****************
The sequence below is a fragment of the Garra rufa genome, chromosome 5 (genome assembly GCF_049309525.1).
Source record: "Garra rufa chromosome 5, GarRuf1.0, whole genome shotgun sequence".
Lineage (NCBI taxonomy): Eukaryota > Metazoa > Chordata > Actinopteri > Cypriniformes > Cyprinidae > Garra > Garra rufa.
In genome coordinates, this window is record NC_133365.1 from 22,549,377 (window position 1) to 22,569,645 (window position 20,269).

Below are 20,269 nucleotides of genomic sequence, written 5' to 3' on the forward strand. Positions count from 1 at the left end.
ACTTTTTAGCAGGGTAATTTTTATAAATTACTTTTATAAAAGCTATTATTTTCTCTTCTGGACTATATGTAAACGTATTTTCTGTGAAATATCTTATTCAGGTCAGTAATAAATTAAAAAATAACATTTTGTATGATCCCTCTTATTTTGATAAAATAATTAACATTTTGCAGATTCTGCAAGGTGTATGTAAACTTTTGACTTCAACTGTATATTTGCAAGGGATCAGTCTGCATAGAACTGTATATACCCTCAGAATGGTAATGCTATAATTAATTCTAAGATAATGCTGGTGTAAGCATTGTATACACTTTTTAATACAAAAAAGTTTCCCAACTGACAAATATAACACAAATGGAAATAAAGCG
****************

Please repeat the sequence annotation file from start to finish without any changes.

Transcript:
The sequence below is a fragment of the Garra rufa genome, chromosome 5 (genome assembly GCF_049309525.1).
Source record: "Garra rufa chromosome 5, GarRuf1.0, whole genome shotgun sequence".
Lineage (NCBI taxonomy): Eukaryota > Metazoa > Chordata > Actinopteri > Cypriniformes > Cyprinidae > Garra > Garra rufa.
In genome coordinates, this window is record NC_133365.1 from 22,549,377 (window position 1) to 22,569,645 (window position 20,269).

Below are 20,269 nucleotides of genomic sequence, written 5' to 3' on the forward strand. Positions count from 1 at the left end.
ACTTTTTAGCAGGGTAATTTTTATAAATTACTTTTATAAAAGCTATTATTTTCTCTTCTGGACTATATGTAAACGTATTTTCTGTGAAATATCTTATTCAGGTCAGTAATAAATTAAAAAATAACATTTTGTATGATCCCTCTTATTTTGATAAAATAATTAACATTTTGCAGATTCTGCAAGGTGTATGTAAACTTTTGACTTCAACTGTATATTTGCAAGGGATCAGTCTGCATAGAACTGTATATACCCTCAGAATGGTAATGCTATAATTAATTCTAAGATAATGCTGGTGTAAGCATTGTATACACTTTTTAATACAAAAAAGTTTCCCAACTGACAAATATAACACAAATGGAAATAAAGCG